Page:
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The courts may modify or dissolve a final restraining order for good cause

The courts may modify or dissolve a final restraining order for good cause

After a Final Restraining Order (FRO) is issued for domestic violence, the parties cannot be in the same place together.

If the victim who has a Final Restraining Order approaches the Defendant or instigates conflict (such as a wife calling her husband names or going to where he is when he has parenting time), she risks him filing a Complaint against her and the Court granting the husband a dismissal or modification because it may show that she is not afraid and does not believe she needs protection.

What happens when the FRO is not workable or creates unforeseen problems later on with employment, issues with the children or is a detriment years later when circumstances have changed?

Sometimes people reconcile but never go to Court for an Order to dismiss the Final Restraining Order. If they wish to become foster parents, the Final Restraining Order is an impediment and the FRO needs to be dismissed.

A victim or the Defendant can make an application to dissolve a FRO. The Court will grant the application if the victim consents to it.

The Court will consider whether the victim fears the Defendant; the nature of the relationship of the parties today; the number of times that the Defendant has been convicted of contempt for violating the order; whether the Defendant still abuses drugs or alcohol; whether the Defendant has been involved in other violent acts with other persons; whether the Defendant has engaged in counseling; the age and health of the Defendant; whether the victim is acting in good faith in opposing the Defendant’s request; whether another jurisdiction has entered a Restraining Order protecting the victim from the Defendant; or any other factors that the Court considers relevant.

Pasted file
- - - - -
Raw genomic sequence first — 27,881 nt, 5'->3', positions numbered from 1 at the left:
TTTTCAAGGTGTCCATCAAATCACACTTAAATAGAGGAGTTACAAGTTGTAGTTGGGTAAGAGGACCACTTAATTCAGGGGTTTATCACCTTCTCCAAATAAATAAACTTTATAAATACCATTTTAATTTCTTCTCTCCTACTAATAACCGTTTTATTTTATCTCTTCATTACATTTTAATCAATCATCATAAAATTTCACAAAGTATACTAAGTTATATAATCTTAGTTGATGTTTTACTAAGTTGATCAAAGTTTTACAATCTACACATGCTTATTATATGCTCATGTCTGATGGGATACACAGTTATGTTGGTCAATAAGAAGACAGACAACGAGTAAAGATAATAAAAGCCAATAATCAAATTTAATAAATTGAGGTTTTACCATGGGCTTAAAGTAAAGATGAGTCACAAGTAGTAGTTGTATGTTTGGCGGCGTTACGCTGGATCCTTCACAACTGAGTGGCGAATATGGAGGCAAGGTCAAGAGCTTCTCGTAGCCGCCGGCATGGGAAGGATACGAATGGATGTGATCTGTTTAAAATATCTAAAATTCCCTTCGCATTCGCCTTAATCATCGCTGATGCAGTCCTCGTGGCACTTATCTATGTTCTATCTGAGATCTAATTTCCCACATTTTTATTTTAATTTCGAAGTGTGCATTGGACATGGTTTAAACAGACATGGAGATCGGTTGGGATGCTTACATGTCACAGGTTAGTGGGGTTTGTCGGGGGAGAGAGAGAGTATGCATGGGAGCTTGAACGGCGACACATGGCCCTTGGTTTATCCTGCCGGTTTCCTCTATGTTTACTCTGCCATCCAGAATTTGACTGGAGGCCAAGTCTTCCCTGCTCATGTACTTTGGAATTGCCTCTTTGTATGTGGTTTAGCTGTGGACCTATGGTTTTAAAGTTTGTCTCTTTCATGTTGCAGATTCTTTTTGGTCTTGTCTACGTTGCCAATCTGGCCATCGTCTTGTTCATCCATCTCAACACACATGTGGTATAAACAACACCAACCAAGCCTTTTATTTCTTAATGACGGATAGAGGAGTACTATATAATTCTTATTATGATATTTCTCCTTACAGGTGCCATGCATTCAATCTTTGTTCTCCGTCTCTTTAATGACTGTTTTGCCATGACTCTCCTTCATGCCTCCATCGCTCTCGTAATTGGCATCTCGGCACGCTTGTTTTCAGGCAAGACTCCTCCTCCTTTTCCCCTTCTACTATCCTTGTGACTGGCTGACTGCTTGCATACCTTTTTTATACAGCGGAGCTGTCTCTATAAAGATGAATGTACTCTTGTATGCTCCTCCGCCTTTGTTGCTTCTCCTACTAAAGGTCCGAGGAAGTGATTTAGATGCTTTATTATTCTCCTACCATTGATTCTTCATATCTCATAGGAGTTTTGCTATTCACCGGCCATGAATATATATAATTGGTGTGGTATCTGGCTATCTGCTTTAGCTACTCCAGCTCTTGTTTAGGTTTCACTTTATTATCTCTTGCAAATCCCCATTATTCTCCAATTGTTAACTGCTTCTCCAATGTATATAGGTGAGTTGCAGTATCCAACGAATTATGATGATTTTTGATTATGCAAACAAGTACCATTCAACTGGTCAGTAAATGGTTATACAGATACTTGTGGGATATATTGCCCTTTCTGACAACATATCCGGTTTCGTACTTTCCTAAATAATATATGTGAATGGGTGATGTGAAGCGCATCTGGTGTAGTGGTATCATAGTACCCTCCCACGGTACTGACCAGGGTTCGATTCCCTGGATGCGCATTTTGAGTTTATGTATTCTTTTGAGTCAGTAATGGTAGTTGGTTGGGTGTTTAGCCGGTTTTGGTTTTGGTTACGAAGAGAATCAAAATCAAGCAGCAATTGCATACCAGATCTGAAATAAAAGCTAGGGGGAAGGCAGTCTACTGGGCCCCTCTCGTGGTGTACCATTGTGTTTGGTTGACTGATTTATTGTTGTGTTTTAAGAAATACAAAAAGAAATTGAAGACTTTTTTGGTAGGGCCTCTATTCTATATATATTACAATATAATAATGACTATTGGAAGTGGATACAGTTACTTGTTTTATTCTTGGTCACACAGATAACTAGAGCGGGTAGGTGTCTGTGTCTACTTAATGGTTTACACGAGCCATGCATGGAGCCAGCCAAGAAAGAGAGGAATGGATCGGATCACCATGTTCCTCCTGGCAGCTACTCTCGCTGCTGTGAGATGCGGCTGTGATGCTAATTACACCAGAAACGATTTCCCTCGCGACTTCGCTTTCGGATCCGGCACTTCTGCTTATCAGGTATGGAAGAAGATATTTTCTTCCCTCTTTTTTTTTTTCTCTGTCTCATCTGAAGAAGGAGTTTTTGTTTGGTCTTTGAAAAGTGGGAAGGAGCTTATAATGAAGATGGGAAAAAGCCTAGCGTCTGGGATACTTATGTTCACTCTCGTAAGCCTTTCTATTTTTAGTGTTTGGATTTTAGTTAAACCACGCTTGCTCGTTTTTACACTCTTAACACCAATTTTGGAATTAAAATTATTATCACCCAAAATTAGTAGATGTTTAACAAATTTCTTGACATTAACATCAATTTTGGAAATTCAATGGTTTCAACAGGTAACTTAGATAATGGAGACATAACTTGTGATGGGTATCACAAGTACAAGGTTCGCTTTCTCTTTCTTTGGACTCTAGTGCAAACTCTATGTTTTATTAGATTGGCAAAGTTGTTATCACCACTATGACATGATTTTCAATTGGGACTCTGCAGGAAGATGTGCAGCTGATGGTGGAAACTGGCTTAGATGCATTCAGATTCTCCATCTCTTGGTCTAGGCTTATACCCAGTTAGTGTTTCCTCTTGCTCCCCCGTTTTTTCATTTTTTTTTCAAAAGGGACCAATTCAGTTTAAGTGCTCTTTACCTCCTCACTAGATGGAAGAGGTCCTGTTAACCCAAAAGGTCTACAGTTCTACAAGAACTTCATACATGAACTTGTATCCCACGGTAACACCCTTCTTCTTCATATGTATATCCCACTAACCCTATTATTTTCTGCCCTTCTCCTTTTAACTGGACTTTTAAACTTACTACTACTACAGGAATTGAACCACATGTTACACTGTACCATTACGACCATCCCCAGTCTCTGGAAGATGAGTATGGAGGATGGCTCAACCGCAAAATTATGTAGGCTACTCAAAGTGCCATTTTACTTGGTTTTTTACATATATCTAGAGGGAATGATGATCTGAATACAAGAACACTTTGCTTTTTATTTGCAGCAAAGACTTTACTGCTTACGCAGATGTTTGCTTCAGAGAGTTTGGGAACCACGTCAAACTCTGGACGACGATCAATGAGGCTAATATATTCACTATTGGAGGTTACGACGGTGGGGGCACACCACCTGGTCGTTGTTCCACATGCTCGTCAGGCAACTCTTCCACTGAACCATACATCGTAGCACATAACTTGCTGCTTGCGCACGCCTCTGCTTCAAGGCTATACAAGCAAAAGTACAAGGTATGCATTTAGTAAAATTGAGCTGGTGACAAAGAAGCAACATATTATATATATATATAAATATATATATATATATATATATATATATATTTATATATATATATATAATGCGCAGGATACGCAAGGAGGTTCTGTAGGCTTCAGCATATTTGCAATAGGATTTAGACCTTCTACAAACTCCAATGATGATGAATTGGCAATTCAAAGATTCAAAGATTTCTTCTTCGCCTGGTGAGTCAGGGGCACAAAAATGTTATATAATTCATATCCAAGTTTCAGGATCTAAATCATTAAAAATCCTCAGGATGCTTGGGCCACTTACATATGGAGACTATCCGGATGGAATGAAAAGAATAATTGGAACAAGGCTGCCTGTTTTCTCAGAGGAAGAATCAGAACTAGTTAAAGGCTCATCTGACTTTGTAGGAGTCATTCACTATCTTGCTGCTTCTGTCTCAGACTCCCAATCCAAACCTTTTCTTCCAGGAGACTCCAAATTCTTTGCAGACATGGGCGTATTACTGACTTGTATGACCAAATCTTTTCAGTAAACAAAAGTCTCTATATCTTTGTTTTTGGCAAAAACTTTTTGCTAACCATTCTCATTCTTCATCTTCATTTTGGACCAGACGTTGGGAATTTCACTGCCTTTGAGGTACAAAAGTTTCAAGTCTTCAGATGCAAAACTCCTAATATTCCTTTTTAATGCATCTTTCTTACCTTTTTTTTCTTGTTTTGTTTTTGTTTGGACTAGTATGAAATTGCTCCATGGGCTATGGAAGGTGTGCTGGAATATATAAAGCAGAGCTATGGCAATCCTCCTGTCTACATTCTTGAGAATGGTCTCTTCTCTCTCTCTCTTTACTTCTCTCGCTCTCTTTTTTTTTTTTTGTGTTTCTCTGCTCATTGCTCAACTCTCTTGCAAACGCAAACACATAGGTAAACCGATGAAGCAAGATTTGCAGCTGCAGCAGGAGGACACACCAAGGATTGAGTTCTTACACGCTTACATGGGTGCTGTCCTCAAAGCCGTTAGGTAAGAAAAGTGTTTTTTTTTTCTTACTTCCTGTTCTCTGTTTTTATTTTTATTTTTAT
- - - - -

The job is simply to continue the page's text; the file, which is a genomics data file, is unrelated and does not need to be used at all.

Tanya N. Helfand, Esq. handles Family Law in NY and NJ, Bankruptcy. Her firm also handles, Municipal Court defense, Worker’s Compensation and Department of Child Protection and Permanency parental representation. We have a free ½ hr. consultation. She is a Certified Matrimonial Attorney and mediator. The firm welcomes your questions and inquiries at [email protected]. Everything is confidential. This article is not legal advice. Please consult an attorney.

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